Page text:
Chimamanda Ngozi Adichie
Anchor, 2004 (2003)
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Reviewed by Barbara Lingens
igerian author Adichie's story tells of a teenage girl, Kambili, who is caught between two extremely contrasting views of her father. On the one side, he is a man most generous with his resources, held up as an example to the community. On the other, he is a son who despises his father, a husband who beats his wife, and a father who so controls his children that they have a detailed daily schedule to follow, any deviation from which results in painful physical punishment.
t is only when Kambili goes with her brother to visit an aunt that she begins to see that there can be a different kind of life than the one she has lived. Her cousins, though quite poor, are free to question, to laugh, and to grow by learning. In contrast, she can barely talk, and she is afraid to feel. A young priest takes special interest in her and helps her to emerge from inside herself.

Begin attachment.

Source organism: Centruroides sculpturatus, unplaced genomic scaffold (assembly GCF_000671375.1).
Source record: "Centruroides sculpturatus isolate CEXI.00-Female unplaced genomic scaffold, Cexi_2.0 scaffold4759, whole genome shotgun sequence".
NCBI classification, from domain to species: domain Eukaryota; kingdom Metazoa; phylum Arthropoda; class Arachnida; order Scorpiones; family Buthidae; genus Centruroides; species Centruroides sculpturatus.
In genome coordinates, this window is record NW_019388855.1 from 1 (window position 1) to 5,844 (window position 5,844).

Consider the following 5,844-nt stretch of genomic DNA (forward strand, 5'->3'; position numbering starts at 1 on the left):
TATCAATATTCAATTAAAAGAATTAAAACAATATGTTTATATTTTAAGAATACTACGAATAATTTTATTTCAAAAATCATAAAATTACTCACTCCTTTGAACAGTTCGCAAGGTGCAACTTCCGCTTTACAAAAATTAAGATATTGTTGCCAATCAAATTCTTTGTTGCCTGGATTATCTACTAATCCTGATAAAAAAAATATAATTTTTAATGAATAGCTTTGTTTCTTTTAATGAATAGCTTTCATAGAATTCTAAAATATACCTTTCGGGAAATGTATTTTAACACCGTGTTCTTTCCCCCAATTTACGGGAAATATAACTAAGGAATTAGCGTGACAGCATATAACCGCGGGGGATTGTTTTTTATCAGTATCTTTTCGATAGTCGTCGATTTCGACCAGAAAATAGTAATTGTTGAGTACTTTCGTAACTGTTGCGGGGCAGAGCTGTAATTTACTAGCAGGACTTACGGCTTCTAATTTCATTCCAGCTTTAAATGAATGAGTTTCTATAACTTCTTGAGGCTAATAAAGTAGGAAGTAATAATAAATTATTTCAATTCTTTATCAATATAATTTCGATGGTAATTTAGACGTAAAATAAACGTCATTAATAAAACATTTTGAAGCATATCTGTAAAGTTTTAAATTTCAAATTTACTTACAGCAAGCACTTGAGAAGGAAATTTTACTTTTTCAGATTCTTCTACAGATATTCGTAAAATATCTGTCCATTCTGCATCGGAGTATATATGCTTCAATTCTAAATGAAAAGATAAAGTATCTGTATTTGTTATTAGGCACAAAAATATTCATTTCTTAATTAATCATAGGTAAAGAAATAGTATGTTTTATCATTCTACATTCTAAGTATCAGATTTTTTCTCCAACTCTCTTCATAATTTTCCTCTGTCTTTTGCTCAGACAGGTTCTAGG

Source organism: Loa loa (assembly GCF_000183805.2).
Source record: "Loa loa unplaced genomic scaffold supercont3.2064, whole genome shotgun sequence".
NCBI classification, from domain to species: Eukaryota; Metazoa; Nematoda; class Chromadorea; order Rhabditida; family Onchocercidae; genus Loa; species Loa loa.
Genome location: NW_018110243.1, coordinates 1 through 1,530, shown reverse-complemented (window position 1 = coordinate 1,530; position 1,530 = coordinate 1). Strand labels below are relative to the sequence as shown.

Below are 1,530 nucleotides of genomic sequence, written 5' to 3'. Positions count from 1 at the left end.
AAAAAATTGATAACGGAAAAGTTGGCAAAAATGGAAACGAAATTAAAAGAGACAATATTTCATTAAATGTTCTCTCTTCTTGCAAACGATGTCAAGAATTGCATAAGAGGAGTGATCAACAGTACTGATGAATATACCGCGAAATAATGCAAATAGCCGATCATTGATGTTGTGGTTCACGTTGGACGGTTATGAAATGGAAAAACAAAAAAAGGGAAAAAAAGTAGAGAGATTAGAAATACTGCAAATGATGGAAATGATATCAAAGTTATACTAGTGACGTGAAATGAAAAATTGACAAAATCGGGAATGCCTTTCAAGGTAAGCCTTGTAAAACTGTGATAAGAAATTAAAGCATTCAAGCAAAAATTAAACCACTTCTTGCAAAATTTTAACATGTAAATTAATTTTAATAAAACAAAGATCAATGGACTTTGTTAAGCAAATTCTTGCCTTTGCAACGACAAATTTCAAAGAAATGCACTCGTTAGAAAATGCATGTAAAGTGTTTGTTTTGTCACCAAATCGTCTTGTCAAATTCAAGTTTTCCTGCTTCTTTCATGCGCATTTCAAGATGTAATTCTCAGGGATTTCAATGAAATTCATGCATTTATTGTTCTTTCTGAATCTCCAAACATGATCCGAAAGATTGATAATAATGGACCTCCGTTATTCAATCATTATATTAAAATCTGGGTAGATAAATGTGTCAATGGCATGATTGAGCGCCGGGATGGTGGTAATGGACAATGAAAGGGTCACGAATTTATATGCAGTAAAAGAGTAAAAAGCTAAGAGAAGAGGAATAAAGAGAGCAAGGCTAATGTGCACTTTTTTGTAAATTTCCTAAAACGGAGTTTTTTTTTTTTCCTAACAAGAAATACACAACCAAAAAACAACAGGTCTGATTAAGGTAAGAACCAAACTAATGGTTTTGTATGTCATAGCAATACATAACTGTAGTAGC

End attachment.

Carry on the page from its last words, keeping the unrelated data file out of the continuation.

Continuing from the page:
he political situation in Nigeria plays a distinct role in this story. A military coup, shut down newspapers, imprisoned editors, university faculty uprisings, power failures, gasoline shortages, soldiers demanding bribes, all these things surround this harrowing tale. The purple hibiscus of the title is rare in Nigeria, but given the right circumstances it can grow and bloom, just like Kambili. This is Adichie's first book. I'm hoping there will be more.
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